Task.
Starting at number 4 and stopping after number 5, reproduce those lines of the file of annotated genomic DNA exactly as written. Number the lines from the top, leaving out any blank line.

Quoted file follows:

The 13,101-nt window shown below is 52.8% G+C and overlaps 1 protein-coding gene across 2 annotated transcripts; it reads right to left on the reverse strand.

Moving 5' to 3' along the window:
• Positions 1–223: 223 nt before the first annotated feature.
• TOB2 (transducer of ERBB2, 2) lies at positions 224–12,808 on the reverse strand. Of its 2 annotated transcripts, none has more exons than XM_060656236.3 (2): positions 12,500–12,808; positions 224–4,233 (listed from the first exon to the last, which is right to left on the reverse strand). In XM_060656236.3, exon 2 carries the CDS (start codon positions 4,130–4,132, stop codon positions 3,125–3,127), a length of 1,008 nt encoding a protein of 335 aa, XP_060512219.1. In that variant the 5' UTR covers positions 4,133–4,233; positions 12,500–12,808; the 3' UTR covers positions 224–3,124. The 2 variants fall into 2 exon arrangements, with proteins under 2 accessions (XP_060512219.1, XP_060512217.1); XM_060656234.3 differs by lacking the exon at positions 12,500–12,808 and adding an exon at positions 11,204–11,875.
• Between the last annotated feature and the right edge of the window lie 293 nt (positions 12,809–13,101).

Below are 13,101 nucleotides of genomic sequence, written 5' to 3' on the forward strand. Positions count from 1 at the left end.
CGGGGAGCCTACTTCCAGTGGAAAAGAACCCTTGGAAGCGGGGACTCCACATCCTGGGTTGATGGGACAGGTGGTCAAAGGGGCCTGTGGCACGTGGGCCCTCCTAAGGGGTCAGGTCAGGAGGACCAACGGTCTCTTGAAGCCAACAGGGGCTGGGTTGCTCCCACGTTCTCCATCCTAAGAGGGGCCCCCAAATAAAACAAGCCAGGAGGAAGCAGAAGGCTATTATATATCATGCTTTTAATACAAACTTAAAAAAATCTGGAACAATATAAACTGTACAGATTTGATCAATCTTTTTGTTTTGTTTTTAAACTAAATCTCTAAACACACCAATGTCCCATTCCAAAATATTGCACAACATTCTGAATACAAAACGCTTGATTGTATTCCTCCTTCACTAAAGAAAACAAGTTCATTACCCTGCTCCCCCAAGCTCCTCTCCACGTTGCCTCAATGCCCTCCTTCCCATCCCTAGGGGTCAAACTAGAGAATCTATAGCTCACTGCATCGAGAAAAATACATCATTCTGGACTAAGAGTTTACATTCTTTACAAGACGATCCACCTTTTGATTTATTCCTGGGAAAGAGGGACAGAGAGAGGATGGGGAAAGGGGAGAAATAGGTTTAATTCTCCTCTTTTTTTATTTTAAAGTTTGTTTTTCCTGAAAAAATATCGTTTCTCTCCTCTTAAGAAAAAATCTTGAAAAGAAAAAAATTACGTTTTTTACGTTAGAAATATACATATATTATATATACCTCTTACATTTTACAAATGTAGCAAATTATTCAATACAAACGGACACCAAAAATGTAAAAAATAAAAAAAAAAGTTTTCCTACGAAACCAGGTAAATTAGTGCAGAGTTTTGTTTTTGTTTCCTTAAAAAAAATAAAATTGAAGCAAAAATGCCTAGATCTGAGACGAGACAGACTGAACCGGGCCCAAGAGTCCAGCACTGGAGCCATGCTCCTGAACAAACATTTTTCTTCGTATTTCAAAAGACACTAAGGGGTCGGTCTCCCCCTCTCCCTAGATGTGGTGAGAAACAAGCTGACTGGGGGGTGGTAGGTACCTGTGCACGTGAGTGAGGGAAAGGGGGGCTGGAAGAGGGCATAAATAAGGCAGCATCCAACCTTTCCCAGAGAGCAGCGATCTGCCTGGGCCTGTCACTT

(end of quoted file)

• TOB2 (transducer of ERBB2, 2) lies at positions 224–12,808 on the reverse strand. Of its 2 annotated transcripts, none has more exons than XM_060656236.3 (2): positions 12,500–12,808; positions 224–4,233 (listed from the first exon to the last, which is right to left on the reverse strand). In XM_060656236.3, exon 2 carries the CDS (start codon positions 4,130–4,132, stop codon positions 3,125–3,127), a length of 1,008 nt encoding a protein of 335 aa, XP_060512219.1. In that variant the 5' UTR covers positions 4,133–4,233; positions 12,500–12,808; the 3' UTR covers positions 224–3,124. The 2 variants fall into 2 exon arrangements, with proteins under 2 accessions (XP_060512219.1, XP_060512217.1); XM_060656234.3 differs by lacking the exon at positions 12,500–12,808 and adding an exon at positions 11,204–11,875.
• Between the last annotated feature and the right edge of the window lie 293 nt (positions 12,809–13,101).